DESTINATIONS
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Cave & Mine Lesson Plan

Please note, this lesson plan was created by FieldTripDirectory.com as a general guide and is not specific to any particular venue listed on our site.

FUN FACTS

In history, caves have been used as shelter, as canvases for cave paintings, for rituals, and for food and weapons storage. In addition to historical relevance, caves also have unique geological features. On your tour be on the lookout for crystals, pools of water, stalagmites, and stalactites.

Mines are filled with useful materials that we use today. Coal is used to create electricity. Gold is used in the making of computers and jewelry. Limestone is used to make sidewalks and statues and monuments. Gypsum is used to make wallboards and plaster which is used in the construction of homes. Ask your tour guides about what the processes are like for mining each of these resources. How long does it take? What do each of these look like in their raw state?

OVERVIEW
Students observe the unique geological features of caves and learn how minerals are unearthed and mined.

In history, caves have been used as shelter, as canvases for cave paintings, for rituals, and for food and weapons storage. In addition to historical relevance, caves also have unique geological features. On your tour be on the lookout for crystals, pools of water, stalagmites, and stalactites. Mines are filled with useful materials that we use today. Coal is used to create electricity. Gold is used in the making of computers and jewelry. Limestone is used to make sidewalks and statues and monuments. Gypsum is used to make wallboards and plaster which is used in the construction of homes. Ask your tour guides about what the processes are like for mining each of these resources.

 

BEFORE YOU GO

– Review relevant vocabulary and key terms: speleology, composition, spelunking, adapt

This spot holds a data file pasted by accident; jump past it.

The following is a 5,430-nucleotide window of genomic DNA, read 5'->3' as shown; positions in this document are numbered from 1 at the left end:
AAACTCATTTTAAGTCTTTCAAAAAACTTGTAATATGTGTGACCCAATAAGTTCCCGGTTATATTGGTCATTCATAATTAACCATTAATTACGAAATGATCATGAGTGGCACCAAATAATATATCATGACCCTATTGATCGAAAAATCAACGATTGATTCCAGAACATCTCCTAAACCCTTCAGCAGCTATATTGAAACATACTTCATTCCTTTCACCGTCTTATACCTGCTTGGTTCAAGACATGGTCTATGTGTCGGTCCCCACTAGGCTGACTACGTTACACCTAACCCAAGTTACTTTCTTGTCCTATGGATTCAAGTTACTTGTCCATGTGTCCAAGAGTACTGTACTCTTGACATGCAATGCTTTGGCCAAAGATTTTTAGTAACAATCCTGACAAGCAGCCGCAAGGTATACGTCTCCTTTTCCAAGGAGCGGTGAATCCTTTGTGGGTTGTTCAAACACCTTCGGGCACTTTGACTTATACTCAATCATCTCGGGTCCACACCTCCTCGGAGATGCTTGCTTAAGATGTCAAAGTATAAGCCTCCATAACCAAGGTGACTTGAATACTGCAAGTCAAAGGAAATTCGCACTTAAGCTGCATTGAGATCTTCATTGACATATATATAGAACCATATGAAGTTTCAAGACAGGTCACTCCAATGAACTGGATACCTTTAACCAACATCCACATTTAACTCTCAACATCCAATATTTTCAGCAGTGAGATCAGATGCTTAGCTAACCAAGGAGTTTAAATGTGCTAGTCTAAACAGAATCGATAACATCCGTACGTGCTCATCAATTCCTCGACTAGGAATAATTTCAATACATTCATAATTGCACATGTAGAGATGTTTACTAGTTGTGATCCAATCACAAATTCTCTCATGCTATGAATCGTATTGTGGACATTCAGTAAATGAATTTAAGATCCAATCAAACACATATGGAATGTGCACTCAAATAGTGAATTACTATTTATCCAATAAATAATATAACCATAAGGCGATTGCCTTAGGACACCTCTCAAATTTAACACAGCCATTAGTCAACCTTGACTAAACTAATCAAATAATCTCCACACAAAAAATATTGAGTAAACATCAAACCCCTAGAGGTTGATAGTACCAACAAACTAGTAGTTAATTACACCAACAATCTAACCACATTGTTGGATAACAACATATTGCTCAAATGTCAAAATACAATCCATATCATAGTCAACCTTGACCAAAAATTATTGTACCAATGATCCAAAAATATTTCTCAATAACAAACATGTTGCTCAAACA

– Provide students visual representations of the geological features they may see while on tour in the caves. Prepare them to be on the look-out for these items.
– Have students list the items from their homes and/or school that originated from mines. – Ask them what life would be like without those items. Then instruct them to begin thinking about where those items came from and how they came to be in their homes and school.

 
WHAT TO WONDER

Question to ask staff: What differentiates a cave, cavern, and mine?

Describe the geological formations you see in the caves/mines.
Observe the methods for mining natural resources.
Opinion: Caves and caverns are extremely dark. What would be difficult about adapting to the extreme darkness? Why?
Compare two geological formations found in the same cave. What is similar about their appearances, compositions, the ways they are made?
Challenge: Learn/Memorize the scientific names of the minerals found in the mines and caves visited.

FOLLOW-UP

Discuss what spelunking is and why people enjoy doing it. Would you enjoy doing it? Why or why not?
Project: Conduct a scientific experiment using clay and sugar that demonstrates how caves are formed.
Research the history of mining.
Social Impact: Mine collapses occur all over the world and can be deadly for those involved. Research the safety precautions miners can take to avoid them and showcase the amazing stories of survival of miners trapped after a mine collapses.



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